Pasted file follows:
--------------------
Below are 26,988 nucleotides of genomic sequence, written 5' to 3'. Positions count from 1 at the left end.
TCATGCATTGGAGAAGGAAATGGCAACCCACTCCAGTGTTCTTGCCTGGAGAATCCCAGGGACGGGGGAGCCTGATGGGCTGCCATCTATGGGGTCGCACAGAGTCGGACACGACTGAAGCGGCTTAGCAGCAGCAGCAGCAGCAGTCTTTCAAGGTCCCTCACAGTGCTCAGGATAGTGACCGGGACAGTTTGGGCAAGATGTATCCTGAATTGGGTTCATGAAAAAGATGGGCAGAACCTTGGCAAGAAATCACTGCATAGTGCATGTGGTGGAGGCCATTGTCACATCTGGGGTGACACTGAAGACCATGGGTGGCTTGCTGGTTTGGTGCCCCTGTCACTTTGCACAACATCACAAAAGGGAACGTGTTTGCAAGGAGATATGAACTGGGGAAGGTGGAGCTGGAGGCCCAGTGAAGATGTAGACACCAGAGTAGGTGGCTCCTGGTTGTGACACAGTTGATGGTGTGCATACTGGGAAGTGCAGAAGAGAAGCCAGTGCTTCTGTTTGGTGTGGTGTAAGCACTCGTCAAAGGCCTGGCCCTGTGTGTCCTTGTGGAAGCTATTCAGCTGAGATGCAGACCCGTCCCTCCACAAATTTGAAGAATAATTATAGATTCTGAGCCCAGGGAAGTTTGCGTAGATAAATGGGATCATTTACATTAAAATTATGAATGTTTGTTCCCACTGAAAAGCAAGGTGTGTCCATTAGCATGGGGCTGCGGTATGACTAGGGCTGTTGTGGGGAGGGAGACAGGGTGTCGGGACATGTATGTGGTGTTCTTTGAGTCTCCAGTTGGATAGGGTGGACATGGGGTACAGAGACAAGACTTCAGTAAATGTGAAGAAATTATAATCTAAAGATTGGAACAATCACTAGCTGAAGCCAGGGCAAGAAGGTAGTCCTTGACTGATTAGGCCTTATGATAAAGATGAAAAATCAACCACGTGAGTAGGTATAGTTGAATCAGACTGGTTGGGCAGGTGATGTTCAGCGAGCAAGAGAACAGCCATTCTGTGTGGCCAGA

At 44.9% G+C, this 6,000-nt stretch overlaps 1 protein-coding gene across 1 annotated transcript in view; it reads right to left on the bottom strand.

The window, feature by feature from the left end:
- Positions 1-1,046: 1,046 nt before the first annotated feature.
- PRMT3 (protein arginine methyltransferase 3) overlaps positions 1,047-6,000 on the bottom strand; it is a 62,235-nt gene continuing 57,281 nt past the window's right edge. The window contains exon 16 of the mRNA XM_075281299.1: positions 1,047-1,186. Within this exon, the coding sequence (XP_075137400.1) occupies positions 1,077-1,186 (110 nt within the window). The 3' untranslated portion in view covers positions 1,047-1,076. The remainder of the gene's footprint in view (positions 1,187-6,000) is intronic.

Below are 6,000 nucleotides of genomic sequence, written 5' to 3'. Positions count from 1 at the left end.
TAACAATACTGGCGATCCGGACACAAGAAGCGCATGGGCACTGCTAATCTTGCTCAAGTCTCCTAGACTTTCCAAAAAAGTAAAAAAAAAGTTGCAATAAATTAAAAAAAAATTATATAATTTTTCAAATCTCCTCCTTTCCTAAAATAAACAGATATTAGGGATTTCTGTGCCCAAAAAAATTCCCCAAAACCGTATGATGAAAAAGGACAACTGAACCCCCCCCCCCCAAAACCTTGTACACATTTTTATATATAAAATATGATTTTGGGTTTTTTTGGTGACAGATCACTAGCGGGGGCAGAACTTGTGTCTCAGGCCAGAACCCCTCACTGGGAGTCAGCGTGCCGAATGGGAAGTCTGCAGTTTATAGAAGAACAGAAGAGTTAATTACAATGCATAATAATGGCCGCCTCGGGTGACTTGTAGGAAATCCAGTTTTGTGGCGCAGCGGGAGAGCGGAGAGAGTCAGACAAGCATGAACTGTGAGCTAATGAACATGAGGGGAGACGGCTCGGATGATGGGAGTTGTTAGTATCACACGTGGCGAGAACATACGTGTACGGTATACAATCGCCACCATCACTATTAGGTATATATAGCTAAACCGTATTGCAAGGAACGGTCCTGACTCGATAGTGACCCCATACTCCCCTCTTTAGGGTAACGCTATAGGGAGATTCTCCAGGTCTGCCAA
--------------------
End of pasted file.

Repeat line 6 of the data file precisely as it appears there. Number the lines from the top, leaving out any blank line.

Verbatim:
- PRMT3 (protein arginine methyltransferase 3) overlaps positions 1,047-6,000 on the bottom strand; it is a 62,235-nt gene continuing 57,281 nt past the window's right edge. The window contains exon 16 of the mRNA XM_075281299.1: positions 1,047-1,186. Within this exon, the coding sequence (XP_075137400.1) occupies positions 1,077-1,186 (110 nt within the window). The 3' untranslated portion in view covers positions 1,047-1,076. The remainder of the gene's footprint in view (positions 1,187-6,000) is intronic.